NFL players' fight sparks discussion at high-school level for officials, parents

Published: Nov. 15, 2019 at 10:20 PM CST
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A fight toward the end of Thursday night's NFL football game between the Pittsburgh Steelers and Cleveland Browns has gained national attention,

The focus of the tussle was Pittsburgh quarterback Mason Rudolph and Cleveland Browns defensive end Myles Garrett, shown taking a swing at Rudolph with the quarterback's helmet. It's a situation Kansas State High School Activities Association official Keith Kinley says doesn't set a great example for those younger players watching.

"For this incident to come and take away from that it’s really kind of disheartening," said Kinley.

Kinley has been an official for KSHSAA for 15 years. He says he's had to break up a fight recently and there is zero tolerance for actions of that sort on the high school level.

"We don’t have replay in high school football. We have a split second to decide, ,'okay, did the kid shove him or did he punch him?'" said Kinley.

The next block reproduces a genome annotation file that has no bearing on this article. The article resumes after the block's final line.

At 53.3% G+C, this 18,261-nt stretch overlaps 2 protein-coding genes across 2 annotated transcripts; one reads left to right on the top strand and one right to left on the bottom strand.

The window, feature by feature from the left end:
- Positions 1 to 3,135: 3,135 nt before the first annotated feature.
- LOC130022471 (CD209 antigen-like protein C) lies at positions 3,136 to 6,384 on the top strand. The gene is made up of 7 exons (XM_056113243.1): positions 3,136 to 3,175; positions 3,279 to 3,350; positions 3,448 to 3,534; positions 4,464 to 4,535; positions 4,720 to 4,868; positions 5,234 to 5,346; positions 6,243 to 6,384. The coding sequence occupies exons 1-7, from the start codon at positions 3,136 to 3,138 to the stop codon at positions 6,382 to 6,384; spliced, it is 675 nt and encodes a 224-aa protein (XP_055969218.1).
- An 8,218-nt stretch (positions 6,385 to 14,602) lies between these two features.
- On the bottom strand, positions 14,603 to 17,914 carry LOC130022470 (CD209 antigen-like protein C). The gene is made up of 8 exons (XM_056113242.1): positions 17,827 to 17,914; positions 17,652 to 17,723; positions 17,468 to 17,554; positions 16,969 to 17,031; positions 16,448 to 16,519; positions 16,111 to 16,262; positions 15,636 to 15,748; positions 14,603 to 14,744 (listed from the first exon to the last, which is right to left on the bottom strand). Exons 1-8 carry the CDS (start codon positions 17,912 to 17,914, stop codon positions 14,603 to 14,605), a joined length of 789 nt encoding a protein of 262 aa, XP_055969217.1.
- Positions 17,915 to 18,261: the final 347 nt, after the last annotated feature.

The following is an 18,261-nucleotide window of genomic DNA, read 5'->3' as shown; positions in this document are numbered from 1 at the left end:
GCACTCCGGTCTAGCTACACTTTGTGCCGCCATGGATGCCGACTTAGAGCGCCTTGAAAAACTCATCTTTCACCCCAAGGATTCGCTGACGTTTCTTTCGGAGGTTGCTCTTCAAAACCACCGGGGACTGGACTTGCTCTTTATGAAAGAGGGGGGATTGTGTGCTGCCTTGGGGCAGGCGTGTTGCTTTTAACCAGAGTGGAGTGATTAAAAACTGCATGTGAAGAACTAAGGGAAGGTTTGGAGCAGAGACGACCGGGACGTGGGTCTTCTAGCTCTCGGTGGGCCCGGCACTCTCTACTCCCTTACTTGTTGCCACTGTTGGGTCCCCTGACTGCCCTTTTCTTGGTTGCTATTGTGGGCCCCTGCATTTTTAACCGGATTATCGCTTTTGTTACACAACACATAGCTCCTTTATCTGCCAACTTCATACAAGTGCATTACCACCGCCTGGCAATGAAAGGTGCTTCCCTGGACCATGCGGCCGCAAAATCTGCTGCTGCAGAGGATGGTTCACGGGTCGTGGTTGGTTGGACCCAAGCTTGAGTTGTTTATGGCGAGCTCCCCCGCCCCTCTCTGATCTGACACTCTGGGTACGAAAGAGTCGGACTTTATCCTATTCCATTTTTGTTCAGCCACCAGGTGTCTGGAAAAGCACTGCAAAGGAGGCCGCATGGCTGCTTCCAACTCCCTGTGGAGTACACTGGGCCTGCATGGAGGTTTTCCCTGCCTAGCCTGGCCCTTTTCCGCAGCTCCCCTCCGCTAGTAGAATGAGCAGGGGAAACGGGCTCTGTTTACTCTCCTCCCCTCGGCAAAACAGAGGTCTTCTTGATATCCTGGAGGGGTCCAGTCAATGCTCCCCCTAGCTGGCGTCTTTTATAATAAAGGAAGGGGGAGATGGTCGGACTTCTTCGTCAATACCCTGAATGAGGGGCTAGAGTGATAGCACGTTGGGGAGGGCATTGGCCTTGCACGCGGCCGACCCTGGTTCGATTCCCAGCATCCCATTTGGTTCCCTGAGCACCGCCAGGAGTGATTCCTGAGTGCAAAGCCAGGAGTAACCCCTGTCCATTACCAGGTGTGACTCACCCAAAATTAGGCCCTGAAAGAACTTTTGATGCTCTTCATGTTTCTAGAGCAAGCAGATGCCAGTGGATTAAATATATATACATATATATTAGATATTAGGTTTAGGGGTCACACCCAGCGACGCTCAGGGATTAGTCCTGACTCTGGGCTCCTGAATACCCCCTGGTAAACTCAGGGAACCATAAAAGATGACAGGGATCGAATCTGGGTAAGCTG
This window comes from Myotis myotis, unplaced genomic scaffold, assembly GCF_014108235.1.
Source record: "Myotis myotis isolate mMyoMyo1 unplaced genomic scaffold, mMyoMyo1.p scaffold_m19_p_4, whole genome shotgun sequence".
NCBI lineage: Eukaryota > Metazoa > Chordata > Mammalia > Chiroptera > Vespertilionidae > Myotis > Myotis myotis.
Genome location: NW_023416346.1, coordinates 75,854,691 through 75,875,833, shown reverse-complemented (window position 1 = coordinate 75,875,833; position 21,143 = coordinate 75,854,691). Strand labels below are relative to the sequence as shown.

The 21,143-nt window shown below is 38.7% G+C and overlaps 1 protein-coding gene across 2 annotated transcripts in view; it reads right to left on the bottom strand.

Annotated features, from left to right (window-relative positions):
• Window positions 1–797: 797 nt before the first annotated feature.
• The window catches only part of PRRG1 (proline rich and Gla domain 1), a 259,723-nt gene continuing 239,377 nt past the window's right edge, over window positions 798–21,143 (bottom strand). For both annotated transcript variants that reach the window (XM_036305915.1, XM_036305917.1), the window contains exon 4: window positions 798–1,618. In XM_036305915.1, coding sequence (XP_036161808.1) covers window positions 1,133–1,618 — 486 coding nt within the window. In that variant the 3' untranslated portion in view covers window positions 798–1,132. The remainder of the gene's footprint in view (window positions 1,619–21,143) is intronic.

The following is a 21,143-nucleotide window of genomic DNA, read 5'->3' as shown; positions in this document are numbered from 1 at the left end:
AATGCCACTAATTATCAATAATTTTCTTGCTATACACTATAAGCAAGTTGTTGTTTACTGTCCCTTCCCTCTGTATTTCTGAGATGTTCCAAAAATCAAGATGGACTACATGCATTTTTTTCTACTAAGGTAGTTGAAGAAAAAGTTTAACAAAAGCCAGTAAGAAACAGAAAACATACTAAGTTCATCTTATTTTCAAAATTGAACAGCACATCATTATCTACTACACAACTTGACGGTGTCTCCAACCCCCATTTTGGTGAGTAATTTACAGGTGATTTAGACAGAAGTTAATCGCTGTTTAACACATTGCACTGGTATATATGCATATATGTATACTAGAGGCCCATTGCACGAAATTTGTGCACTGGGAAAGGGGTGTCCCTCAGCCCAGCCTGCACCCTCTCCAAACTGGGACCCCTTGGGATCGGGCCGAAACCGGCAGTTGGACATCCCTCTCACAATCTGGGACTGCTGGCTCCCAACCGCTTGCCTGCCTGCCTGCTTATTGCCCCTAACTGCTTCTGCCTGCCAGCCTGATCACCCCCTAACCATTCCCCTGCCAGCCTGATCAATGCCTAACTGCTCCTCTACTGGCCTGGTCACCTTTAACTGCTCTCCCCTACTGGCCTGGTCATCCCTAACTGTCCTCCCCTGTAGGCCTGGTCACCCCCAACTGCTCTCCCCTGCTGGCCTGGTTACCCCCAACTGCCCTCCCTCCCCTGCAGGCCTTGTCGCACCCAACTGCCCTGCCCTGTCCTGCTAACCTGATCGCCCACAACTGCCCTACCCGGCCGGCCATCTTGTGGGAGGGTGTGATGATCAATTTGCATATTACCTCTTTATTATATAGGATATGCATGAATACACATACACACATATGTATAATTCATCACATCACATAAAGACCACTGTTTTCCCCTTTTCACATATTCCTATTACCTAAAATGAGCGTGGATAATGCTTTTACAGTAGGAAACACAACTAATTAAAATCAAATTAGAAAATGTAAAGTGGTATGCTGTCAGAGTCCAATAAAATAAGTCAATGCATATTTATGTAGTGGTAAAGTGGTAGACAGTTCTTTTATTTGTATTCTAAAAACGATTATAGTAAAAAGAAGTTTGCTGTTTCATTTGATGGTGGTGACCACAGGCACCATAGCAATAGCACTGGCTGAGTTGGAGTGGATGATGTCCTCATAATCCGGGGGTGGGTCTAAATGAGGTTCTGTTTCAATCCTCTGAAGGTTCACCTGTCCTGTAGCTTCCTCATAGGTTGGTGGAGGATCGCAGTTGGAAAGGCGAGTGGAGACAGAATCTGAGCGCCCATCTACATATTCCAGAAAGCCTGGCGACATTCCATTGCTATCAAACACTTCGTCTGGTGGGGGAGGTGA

KSHSAA says in nine weeks of this season there have been more than 100 ejections. This includes 70 players for throwing punches, 15 players for targeting, 53 players for being flagged for two unsportsmanlike penalties, and nine coach ejections. The grand total of ejections across the state this fall is 147.,

When it comes to high school football Maize South High School parent Dallas Grothusen says players are easily influence by what they see on TV and fighting on the field is one example.

"Just to know it's happening in high school athletics today where punches are being thrown because of being ejected out is proof that they're watching was happening on the big screen," said Grothusen.

Maize and Maize South played in a sectional playoff game Friday night, Ahead of the game, Grothusen says tensions were high, but with that, he expected good sportsmanship.

"It's one Maize here. Maize South is who we are cheering for, but it is a game and we need to walk away as friends," said Grothusen.

Kinley says high-school officials in the state have preventive tools like talking to coaches and players so fights don't happen. The occasions where tempers do boil over takes away the heart and fun of the game, he says.

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